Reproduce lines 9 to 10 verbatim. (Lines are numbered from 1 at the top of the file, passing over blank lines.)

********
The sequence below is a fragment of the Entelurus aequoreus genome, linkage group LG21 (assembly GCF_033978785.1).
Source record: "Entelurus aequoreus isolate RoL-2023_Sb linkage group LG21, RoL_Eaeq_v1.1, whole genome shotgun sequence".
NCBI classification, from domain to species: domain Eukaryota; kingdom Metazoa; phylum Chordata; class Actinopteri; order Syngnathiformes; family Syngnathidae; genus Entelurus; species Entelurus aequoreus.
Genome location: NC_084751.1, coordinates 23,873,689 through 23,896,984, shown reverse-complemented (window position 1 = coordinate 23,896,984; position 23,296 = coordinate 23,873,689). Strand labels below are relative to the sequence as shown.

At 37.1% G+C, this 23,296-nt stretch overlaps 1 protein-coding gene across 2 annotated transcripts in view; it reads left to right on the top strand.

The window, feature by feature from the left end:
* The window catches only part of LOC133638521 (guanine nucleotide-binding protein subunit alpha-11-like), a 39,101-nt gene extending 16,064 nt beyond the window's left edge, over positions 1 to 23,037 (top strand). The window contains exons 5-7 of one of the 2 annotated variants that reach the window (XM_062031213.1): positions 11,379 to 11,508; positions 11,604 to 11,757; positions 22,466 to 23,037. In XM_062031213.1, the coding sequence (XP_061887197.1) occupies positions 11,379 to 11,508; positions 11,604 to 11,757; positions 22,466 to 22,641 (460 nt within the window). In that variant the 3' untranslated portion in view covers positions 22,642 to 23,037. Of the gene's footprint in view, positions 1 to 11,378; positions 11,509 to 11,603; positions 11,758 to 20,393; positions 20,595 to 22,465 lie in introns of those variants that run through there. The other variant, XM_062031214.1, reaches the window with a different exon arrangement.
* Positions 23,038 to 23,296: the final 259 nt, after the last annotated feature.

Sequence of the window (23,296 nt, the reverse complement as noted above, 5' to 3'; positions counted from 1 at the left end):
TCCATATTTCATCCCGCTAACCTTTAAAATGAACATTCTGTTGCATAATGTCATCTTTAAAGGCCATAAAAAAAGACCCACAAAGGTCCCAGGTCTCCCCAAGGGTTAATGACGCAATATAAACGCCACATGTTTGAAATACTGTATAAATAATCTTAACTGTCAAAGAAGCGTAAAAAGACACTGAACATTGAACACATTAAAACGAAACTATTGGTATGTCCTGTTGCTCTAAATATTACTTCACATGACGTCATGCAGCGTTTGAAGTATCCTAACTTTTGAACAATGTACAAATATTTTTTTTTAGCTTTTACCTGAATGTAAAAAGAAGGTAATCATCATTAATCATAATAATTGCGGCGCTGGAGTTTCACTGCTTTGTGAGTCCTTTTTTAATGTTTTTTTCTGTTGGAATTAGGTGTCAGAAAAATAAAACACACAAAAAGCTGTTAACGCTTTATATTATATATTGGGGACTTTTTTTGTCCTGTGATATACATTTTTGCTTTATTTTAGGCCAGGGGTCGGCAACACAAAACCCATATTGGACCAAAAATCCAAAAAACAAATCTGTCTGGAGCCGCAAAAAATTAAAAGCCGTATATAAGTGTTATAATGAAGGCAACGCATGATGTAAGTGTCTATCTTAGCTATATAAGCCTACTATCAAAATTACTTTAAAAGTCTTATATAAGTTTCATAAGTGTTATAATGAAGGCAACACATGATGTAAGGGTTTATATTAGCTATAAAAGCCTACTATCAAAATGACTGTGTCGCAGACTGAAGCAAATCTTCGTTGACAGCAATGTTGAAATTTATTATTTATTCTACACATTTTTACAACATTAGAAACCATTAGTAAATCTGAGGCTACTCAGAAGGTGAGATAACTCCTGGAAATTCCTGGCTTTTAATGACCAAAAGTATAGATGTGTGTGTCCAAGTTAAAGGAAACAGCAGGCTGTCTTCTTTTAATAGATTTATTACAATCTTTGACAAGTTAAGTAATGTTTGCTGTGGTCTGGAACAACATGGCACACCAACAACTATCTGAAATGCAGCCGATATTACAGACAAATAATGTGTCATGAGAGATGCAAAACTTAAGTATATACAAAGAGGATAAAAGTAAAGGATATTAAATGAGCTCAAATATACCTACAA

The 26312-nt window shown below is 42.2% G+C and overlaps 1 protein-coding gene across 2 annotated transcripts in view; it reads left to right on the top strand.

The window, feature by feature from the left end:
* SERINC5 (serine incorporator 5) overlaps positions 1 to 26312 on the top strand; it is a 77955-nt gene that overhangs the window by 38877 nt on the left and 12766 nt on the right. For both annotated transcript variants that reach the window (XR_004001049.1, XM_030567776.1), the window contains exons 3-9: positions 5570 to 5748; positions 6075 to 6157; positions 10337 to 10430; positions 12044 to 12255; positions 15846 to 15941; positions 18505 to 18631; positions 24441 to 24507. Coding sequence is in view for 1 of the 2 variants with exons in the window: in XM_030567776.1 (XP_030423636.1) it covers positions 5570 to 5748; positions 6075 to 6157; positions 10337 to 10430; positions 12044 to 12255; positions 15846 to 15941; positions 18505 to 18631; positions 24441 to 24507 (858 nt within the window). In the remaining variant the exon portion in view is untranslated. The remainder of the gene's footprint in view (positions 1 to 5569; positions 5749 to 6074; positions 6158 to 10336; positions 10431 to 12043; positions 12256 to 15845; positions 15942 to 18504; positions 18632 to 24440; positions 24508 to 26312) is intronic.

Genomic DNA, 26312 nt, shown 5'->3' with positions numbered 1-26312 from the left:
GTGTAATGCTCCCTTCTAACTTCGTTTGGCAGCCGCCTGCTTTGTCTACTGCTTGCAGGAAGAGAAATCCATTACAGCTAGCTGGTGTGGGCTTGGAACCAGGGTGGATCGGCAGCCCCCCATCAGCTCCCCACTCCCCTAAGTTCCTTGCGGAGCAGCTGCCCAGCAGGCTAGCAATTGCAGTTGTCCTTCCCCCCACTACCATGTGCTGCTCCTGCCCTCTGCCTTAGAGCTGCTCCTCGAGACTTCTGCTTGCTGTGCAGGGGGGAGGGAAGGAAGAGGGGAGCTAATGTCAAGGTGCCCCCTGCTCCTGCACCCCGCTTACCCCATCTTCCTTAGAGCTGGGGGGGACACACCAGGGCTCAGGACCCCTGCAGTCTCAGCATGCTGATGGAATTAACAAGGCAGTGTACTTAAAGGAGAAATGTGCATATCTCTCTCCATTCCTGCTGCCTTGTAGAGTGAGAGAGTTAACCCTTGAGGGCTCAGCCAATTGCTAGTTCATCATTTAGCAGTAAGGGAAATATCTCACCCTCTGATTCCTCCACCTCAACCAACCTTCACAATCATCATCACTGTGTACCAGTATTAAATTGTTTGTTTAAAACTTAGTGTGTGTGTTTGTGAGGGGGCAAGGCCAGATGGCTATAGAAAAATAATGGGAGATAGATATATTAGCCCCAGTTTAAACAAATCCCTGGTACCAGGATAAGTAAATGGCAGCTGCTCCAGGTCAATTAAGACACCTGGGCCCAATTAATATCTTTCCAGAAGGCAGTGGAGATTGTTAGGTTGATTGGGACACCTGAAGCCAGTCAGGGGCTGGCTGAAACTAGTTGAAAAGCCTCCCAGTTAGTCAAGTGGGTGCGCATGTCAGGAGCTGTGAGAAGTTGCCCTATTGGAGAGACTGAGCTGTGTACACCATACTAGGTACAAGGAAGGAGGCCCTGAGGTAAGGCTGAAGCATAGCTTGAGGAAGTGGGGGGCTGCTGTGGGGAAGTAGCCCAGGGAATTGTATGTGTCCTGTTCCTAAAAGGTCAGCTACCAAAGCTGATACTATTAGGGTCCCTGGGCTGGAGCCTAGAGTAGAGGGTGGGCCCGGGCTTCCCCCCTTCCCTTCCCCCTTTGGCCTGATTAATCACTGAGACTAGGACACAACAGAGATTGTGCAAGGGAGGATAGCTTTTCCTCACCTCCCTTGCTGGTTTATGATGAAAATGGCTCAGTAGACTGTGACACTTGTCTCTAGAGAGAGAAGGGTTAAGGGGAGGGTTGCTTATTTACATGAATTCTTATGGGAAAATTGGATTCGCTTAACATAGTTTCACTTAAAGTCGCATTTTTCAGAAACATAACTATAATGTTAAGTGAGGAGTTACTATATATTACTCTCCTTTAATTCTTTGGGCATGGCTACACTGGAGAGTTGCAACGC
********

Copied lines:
Sequence of the window (23,296 nt, the reverse complement as noted above, 5' to 3'; positions counted from 1 at the left end):
TCCATATTTCATCCCGCTAACCTTTAAAATGAACATTCTGTTGCATAATGTCATCTTTAAAGGCCATAAAAAAAGACCCACAAAGGTCCCAGGTCTCCCCAAGGGTTAATGACGCAATATAAACGCCACATGTTTGAAATACTGTATAAATAATCTTAACTGTCAAAGAAGCGTAAAAAGACACTGAACATTGAACACATTAAAACGAAACTATTGGTATGTCCTGTTGCTCTAAATATTACTTCACATGACGTCATGCAGCGTTTGAAGTATCCTAACTTTTGAACAATGTACAAATATTTTTTTTTAGCTTTTACCTGAATGTAAAAAGAAGGTAATCATCATTAATCATAATAATTGCGGCGCTGGAGTTTCACTGCTTTGTGAGTCCTTTTTTAATGTTTTTTTCTGTTGGAATTAGGTGTCAGAAAAATAAAACACACAAAAAGCTGTTAACGCTTTATATTATATATTGGGGACTTTTTTTGTCCTGTGATATACATTTTTGCTTTATTTTAGGCCAGGGGTCGGCAACACAAAACCCATATTGGACCAAAAATCCAAAAAACAAATCTGTCTGGAGCCGCAAAAAATTAAAAGCCGTATATAAGTGTTATAATGAAGGCAACGCATGATGTAAGTGTCTATCTTAGCTATATAAGCCTACTATCAAAATTACTTTAAAAGTCTTATATAAGTTTCATAAGTGTTATAATGAAGGCAACACATGATGTAAGGGTTTATATTAGCTATAAAAGCCTACTATCAAAATGACTGTGTCGCAGACTGAAGCAAATCTTCGTTGACAGCAATGTTGAAATTTATTATTTATTCTACACATTTTTACAACATTAGAAACCATTAGTAAATCTGAGGCTACTCAGAAGGTGAGATAACTCCTGGAAATTCCTGGCTTTTAATGACCAAAAGTATAGATGTGTGTGTCCAAGTTAAAGGAAACAGCAGGCTGTCTTCTTTTAATAGATTTATTACAATCTTTGACAAGTTAAGTAATGTTTGCTGTGGTCTGGAACAACATGGCACACCAACAACTATCTGAAATGCAGCCGATATTACAGACAAATAATGTGTCATGAGAGATGCAAAACTTAAGTATATACAAAGAGGATAAAAGTAAAGGATATTAAATGAGCTCAAATATACCTACAA